Posters
« Back
RETROBULBAR HEMORRHAGE IN A CHILD :  AN OPHTHALMIC EMERGENCY
EP25644
Poster Title: RETROBULBAR HEMORRHAGE IN A CHILD : AN OPHTHALMIC EMERGENCY
Submitted on 31 Mar 2017
Author(s): Dr Puspha Raman
Affiliations: Hospital Tuanku Jaafar Seremban
This poster was presented at MSO Meeting 2014
Poster Views: 2,608
View poster »


Poster Information
Abstract: a 10-year-old Malay boy, presented with left eye blurring of vision post motor vehicle accident with a windscreen injury. He has sustained multiple facial injury. He was complaining of sudden onset of blurring of vision associated with severe pain and swelling.
His visual acuity was perception of light on the leftt eye, 6/5 on the right eye. He was found to have a periorbital ecchymosis with upper and lower lid laceration wounds. He had a dense afferent pupillary defect and the ocular movements of the left eye were limited in all directions of gaze. The intraocular pressure of the right eye was 46 mmHg. The orbit was tense with significant resistance to retropulsion.
The patient was diagnosed to have an acute retrobulbar haemorrhage following blunt trauma with medial wall fracture. The haemorrhage was severe enough to compromise his optic nerve. Intravenous acetazolamide 500 mg was administered and gutt timolol 0.5% bd was commenced for the right eye. An emergency lateral canthotomy was performed.
His vision immediately improved to 6/60 and 3 hours later was 6/18 with an IOP of 26 mmHg. The child was treated for left traumatic optic neuropathy with IV Mehtylprednisolone 250mg QID for 3 days followed by two weeks of oral prednisolone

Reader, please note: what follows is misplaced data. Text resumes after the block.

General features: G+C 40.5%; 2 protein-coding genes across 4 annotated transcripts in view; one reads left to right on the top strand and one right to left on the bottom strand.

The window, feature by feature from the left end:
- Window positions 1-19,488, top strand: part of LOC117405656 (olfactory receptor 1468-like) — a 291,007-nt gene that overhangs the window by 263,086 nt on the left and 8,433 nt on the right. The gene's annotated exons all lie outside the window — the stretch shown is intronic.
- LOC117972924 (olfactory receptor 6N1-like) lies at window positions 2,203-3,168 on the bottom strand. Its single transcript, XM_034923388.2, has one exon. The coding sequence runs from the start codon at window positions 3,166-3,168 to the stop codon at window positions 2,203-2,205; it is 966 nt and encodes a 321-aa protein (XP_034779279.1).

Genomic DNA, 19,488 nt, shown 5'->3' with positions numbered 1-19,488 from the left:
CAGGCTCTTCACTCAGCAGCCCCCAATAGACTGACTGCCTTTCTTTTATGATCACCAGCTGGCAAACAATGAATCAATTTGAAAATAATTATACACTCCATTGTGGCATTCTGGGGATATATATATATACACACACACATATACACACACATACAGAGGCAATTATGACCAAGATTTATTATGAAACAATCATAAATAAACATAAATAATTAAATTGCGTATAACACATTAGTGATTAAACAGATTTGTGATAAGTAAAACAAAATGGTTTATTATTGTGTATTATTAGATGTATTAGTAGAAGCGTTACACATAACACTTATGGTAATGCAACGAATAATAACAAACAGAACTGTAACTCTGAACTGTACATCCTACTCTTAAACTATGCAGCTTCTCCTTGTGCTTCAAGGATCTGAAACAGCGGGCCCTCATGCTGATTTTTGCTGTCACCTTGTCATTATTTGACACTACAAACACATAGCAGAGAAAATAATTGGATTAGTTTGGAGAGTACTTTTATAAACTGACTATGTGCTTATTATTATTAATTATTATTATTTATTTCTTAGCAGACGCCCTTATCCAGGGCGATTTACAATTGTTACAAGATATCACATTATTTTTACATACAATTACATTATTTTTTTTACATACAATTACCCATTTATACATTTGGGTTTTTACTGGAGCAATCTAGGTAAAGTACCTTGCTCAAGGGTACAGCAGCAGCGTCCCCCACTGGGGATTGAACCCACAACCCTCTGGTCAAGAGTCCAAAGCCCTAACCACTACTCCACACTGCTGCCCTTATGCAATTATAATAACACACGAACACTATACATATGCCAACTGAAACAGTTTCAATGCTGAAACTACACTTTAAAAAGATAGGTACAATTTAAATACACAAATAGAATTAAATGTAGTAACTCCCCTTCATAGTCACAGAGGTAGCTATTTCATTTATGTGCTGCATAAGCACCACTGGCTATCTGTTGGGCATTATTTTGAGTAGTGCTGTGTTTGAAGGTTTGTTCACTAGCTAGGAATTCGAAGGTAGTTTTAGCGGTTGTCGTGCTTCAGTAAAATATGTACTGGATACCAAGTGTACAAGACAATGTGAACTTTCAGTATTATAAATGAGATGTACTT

Prompt recognition and appropriate treatment of this ocular emergency is imperative, for timely management determines the ultimate outcome
Summary: Retrobulbar hemorrhage is a rare, but vision threatening condition associated with cranio-facial trauma. It can rapidly fill the orbit and cause an “orbital compartment syndrome” that subsequently cuts off perfusion to vital ocular structures. Treatment must be initiated within a limited time in order to prevent permanent visual loss. The following case highlights the emergency management of retrobulbar haemorrhage in a 10-year-old child and its clinical course.
References: 1.Burkat CN, Lemke BN. Retrobulbar hemorrhage: inferolateral anterior orbitotomy for emergent management. Arch Ophthalmol 2005;123:1260–2
2. Vassallo S, Hartstein M, Howard D, Stetz J. Traumatic retrobulbar haemorrhage emergent decompression by lateral canthotomy and cantholysis. J Emerg Med 2002;22:251–6
Report abuse »
Questions
Ask the author a question about this poster.
Ask a Question »

Creative Commons